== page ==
AkismetThis is used to detect comment spam. (Privacy Policy)
    HubPages Google AnalyticsThis is used to provide data on traffic to our website, all personally identifyable data is anonymized. (Privacy Policy)
    HubPages Traffic PixelThis is used to collect data on traffic to articles and other pages on our site. Unless you are signed in to a HubPages account, all personally identifiable information is anonymized.
    Amazon Web ServicesThis is a cloud services platform that we used to host our service. (Privacy Policy)
    CloudflareThis is a cloud CDN service that we use to efficiently deliver files required for our service to operate such as javascript, cascading style sheets, images, and videos. (Privacy Policy)
    Google Hosted LibrariesJavascript software libraries such as jQuery are loaded at endpoints on the googleapis.com or gstatic.com domains, for performance and efficiency reasons. (Privacy Policy)
    Features
    Google Custom SearchThis is feature allows you to search the site. (Privacy Policy)
    Google MapsSome articles have Google Maps embedded in them. (Privacy Policy)
    Google ChartsThis is used to display charts and graphs on articles and the author center. (Privacy Policy)
    Google AdSense Host APIThis service allows you to sign up for or associate a Google AdSense account with HubPages, so that you can earn money from ads on your articles. No data is shared unless you engage with this feature. (Privacy Policy)
    Google YouTubeSome articles have YouTube videos embedded in them. (Privacy Policy)
    VimeoSome articles have Vimeo videos embedded in them. (Privacy Policy)
    PaypalThis is used for a registered author who enrolls in the HubPages Earnings program and requests to be paid via PayPal. No data is shared with Paypal unless you engage with this feature. (Privacy Policy)
    Facebook LoginYou can use this to streamline signing up for, or signing in to your Hubpages account. No data is shared with Facebook unless you engage with this feature. (Privacy Policy)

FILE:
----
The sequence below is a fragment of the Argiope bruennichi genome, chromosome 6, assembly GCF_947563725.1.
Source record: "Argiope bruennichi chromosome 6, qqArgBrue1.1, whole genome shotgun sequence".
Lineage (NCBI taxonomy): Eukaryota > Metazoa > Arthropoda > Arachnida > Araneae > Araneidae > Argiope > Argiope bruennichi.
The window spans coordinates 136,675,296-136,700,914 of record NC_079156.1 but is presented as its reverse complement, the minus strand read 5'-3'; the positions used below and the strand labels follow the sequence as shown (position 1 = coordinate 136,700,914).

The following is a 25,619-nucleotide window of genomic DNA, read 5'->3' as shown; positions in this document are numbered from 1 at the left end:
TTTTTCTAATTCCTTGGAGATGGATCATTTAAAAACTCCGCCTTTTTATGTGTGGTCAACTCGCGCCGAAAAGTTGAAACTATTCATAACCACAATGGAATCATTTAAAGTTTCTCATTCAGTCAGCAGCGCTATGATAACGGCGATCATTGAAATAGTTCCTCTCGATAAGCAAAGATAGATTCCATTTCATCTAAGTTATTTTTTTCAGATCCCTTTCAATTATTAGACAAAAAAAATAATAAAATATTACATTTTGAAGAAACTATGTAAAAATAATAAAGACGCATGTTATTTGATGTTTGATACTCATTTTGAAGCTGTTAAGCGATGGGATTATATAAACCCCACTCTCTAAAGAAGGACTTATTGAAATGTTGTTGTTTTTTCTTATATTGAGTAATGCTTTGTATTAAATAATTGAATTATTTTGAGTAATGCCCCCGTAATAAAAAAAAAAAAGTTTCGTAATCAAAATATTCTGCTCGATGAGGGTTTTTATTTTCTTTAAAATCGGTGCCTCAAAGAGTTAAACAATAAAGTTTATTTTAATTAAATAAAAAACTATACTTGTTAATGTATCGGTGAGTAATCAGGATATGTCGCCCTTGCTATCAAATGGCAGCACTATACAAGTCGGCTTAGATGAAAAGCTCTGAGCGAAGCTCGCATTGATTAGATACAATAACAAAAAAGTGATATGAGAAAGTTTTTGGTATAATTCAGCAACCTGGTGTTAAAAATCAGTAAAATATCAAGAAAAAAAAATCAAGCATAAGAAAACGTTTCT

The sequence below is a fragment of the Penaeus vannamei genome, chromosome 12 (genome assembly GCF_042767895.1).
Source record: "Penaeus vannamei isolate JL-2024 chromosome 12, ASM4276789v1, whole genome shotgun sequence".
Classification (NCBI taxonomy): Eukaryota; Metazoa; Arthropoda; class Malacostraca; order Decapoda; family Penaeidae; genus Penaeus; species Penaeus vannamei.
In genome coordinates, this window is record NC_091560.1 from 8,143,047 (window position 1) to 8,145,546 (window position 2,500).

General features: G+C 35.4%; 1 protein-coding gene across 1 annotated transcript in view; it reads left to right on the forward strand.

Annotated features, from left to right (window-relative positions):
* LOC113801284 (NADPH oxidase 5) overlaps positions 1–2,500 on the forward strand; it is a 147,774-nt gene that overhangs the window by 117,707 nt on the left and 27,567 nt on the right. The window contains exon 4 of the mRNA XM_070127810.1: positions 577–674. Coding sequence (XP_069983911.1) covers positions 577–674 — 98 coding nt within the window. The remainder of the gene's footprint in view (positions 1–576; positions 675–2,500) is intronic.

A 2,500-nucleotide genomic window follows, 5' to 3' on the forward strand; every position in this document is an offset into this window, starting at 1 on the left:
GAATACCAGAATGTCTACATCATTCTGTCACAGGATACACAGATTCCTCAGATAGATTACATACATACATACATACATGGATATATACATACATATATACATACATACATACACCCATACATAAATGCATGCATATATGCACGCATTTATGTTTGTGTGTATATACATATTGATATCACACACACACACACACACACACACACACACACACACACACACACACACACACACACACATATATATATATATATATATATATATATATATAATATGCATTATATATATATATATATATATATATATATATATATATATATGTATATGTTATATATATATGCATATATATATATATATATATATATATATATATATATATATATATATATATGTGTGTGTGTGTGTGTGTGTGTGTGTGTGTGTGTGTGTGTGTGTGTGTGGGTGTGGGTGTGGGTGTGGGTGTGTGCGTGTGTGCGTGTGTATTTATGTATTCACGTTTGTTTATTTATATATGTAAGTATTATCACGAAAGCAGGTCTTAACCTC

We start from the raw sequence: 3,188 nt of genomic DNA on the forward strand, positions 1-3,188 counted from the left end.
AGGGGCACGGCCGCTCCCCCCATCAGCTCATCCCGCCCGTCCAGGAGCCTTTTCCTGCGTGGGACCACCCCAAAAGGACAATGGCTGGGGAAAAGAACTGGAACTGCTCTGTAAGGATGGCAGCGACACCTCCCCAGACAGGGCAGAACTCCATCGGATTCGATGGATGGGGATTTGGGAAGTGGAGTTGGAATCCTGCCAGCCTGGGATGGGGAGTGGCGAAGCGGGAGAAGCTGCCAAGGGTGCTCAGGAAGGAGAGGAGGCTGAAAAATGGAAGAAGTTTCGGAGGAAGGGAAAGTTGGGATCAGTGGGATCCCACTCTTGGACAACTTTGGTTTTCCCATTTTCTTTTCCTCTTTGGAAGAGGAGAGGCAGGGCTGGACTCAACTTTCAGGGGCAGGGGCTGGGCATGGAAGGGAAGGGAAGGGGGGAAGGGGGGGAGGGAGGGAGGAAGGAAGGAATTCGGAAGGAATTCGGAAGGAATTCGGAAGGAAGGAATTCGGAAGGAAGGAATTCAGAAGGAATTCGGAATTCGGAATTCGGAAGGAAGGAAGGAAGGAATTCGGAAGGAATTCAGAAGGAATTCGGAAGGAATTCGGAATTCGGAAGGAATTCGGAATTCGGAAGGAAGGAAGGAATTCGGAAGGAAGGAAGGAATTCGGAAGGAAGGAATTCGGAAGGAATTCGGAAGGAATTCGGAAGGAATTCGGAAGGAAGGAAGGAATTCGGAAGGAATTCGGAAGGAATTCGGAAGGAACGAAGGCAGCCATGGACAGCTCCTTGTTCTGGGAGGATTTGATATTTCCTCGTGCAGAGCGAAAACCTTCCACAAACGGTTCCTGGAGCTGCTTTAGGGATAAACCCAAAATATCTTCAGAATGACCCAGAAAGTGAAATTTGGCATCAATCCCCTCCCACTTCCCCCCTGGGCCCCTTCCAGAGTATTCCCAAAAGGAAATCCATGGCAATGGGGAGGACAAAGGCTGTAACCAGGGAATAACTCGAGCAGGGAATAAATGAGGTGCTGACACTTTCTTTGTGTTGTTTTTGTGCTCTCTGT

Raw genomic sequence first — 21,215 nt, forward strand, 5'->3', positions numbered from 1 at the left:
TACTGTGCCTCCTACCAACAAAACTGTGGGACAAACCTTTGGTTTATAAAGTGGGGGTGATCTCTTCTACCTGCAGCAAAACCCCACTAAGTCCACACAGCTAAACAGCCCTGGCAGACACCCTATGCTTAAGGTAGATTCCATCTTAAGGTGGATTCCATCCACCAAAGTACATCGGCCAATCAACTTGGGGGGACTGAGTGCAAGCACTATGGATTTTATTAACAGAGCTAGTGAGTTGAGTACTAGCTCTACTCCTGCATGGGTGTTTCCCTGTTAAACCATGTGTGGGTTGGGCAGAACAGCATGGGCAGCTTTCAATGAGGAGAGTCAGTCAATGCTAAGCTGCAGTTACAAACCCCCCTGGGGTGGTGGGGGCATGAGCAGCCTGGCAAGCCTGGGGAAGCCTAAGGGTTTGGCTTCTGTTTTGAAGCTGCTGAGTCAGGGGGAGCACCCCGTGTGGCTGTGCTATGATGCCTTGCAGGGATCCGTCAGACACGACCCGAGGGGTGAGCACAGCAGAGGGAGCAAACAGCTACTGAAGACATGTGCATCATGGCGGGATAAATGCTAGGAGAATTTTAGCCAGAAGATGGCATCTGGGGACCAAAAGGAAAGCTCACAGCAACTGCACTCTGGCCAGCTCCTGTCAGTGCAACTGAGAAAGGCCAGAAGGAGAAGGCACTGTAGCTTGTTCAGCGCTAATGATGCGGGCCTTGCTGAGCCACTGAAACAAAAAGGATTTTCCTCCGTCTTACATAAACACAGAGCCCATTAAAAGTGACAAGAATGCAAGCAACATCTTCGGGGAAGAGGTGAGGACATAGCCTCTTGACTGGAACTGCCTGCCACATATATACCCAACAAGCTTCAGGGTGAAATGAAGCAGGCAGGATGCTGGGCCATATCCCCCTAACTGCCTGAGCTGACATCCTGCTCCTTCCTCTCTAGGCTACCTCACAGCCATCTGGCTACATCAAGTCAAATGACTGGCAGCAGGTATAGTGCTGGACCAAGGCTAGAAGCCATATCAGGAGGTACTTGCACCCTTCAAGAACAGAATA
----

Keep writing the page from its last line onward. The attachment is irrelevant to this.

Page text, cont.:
MavenThis supports the Maven widget and search functionality. (Privacy Policy)
    Marketing
    Google AdSenseThis is an ad network. (Privacy Policy)
    Google DoubleClickGoogle provides ad serving technology and runs an ad network. (Privacy Policy)
    Index ExchangeThis is an ad network. (Privacy Policy)
    SovrnThis is an ad network. (Privacy Policy)
    Facebook AdsThis is an ad network. (Privacy Policy)
    Amazon Unified Ad MarketplaceThis is an ad network. (Privacy Policy)
    AppNexusThis is an ad network. (Privacy Policy)
    OpenxThis is an ad network. (Privacy Policy)
    Rubicon ProjectThis is an ad network. (Privacy Policy)
    TripleLiftThis is an ad network. (Privacy Policy)
    Say MediaWe partner with Say Media to deliver ad campaigns on our sites. (Privacy Policy)
    Remarketing PixelsWe may use remarketing pixels from advertising networks such as Google AdWords, Bing Ads, and Facebook in order to advertise the HubPages Service to people that have visited our sites.
    Conversion Tracking PixelsWe may use conversion tracking pixels from advertising networks such as Google AdWords, Bing Ads, and Facebook in order to identify when an advertisement has successfully resulted in the desired action, such as signing up for the HubPages Service or publishing an article on the HubPages Service.
    Statistics
    Author Google AnalyticsThis is used to provide traffic data and reports to the authors of articles on the HubPages Service. (Privacy Policy)
    ComscoreComScore is a media measurement and analytics company providing marketing data and analytics to enterprises, media and advertising agencies, and publishers. Non-consent will result in ComScore only processing obfuscated personal data. (Privacy Policy)
    Amazon Tracking PixelSome articles display amazon products as part of the Amazon Affiliate program, this pixel provides traffic statistics for those products (Privacy Policy)